9 min Read
Ballerina Chan Hon Goh Turns to Teaching
July 21, 2010
9 min Read
July 21, 2010
Prima ballerina Chan Hon Goh trades in her tutu and takes on the family teaching business.
It’s May 30, 2009, and three-year-old Aveary Che leaps with glee as flowers and balloons rain down around him on the stage of the Four Seasons Centre in Toronto. The tribute is for his mom, Chan Hon Goh, principal ballerina of the National Ballet of Canada. She retired from the stage that night. In a career spanning more than 20 years, Goh danced all her favourite roles – from Juliet, to Odette/Odile (Swan Lake) to the title role in Giselle. But now she wants to devote more time to that most important role –mother. That said, Chan has not left the dance world completely. How could she? Dance is in her blood. Both her parents performed with the National Ballet of China, but fled the country in 1977 during the Cultural Revolution. Shortly after emigrating to Vancouver, they established the now internationally renowned Goh Ballet Academy. Back then, they knew their young daughter Chan enjoyed dance classes, but didn’t recognize her passion to pursue a career on stage. They weren’t sure she had the talent, but encouraged her to do the best she could. She knew she would have to prove herself to them and to others.
Now after one of the most celebrated careers in Canadian ballet, she is the new director of her parents’ school. It is truly a family affair. Her husband of 13 years, Chun Che, is vice principal. A former principal dancer with the National Ballet of China, he made the transition to teacher and choreographer after a car accident ended his performing days. And little Aveary now takes dance classes himself. Chan talks to ParentsCanada about her transitional year, and as an educator has some advice for parents struggling to maintain balance in their children’s lives.
PC: How has your first year of retirement from performing been? Was it a big adjustment?
CHG: It’s a huge transition, and not just the obvious, in terms of not performing as part of my daily regime. It’s also finding who I am as mentor, and as somebody who makes decisions instead of taking direction.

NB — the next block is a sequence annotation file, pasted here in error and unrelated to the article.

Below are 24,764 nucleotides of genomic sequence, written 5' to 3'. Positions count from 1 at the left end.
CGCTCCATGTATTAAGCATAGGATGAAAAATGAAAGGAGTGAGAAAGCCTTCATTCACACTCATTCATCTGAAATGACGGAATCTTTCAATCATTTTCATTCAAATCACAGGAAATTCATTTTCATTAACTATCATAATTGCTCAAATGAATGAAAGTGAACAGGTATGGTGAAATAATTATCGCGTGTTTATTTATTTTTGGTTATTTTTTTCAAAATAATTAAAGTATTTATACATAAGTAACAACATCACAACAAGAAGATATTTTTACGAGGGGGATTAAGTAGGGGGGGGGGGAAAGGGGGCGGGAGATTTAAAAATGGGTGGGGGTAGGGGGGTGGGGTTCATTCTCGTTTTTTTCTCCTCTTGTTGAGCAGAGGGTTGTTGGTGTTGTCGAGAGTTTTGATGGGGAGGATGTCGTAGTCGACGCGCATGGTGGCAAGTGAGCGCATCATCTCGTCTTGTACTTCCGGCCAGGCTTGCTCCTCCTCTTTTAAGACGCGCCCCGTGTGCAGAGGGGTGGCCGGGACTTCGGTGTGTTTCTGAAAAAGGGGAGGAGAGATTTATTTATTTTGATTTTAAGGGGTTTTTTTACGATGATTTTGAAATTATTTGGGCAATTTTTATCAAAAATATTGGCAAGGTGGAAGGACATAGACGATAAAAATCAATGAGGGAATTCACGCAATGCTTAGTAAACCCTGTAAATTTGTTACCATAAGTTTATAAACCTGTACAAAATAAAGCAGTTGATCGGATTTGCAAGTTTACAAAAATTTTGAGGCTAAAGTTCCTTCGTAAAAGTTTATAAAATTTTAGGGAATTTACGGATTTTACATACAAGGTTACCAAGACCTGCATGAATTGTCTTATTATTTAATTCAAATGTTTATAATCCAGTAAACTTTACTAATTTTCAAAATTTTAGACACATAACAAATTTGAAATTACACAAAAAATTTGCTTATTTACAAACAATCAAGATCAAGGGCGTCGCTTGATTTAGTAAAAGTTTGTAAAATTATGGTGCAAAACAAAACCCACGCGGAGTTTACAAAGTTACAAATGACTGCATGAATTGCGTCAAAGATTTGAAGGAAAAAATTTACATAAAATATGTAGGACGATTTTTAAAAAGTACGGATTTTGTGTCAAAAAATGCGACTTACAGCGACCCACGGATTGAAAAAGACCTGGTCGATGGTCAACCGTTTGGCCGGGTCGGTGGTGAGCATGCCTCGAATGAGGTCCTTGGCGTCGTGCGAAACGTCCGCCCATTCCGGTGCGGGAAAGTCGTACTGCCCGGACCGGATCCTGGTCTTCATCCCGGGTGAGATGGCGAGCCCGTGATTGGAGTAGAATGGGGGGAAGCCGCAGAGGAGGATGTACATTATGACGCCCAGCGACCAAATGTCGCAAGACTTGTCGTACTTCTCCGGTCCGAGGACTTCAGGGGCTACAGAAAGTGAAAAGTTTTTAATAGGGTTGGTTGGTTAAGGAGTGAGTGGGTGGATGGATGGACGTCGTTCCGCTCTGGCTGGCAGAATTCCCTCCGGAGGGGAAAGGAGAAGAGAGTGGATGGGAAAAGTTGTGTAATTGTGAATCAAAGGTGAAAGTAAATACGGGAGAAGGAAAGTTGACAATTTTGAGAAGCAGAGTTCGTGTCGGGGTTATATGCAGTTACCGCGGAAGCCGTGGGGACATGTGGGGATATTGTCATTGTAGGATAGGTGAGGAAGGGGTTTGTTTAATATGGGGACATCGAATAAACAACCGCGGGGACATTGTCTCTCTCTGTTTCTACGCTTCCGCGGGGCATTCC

PC: Which role do you prefer – the one being told what to do, or the one telling others what to do?
CHG: Both have their ups and downs. When I was a ballerina, my big responsibility was looking after myself. And the priority was me. Everybody catered to me. “The lighting is too bright – dim it. My dressing room is too far from the stage – move me.” Now I’m in a role where I want to create the formula that works for them, because that was created for me, and it allowed me to perform at my very best.
PC: How much was being a mom part of your decision to retire?
CHG: It certainly had a role in helping me make my decision. I understood that when I decided to have a child, my priorities would be different. But I was a dancer first, before I was a mom. And dancing takes first priority to a dancer. In terms of being a mom, and a woman, I felt that I was missing out a bit too, and that sense of guilt was always with me – because I don’t get to tuck him in, or I don’t get to share time with him because I’ve got to go and rehearse.
PC: Aveary has seen you dance?
CHG: He saw me dance in Romeo and Juliet and my final performance of Giselle. Now being a typical mother, I was always afraid my child would be the one to scream in the audience, and I wouldn’t put it past Aveary to shout “Mommy!” So I kind of restricted him coming to my shows. But it was going to be my last show, and I wanted him to see it. So the impressions of me dancing for him, are those. He would say “Put your ballerina skirt on, let’s dance together.” He would put on any music – if it’s ABBA, if it’s Rod Stewart, we’d be twirling and dancing in the living room.
PC: And does he take classes?
CHG: Yes, because the music just spoke to him. He always moved to music, so even at age three-and-a-half I had him in a creative dance class, just to release some steam. He started last September with a pre-school class here, and he will have his first performance with his class – he’ll be a little lamb.
PC: Will you watch him as a dancer or as a mom?
CHG: I can’t help but assess him as a dancer, and it’s so bad! Because then I’ll see all the faults, and then I’ll be like – oh who cares, he’s not going to go into dance.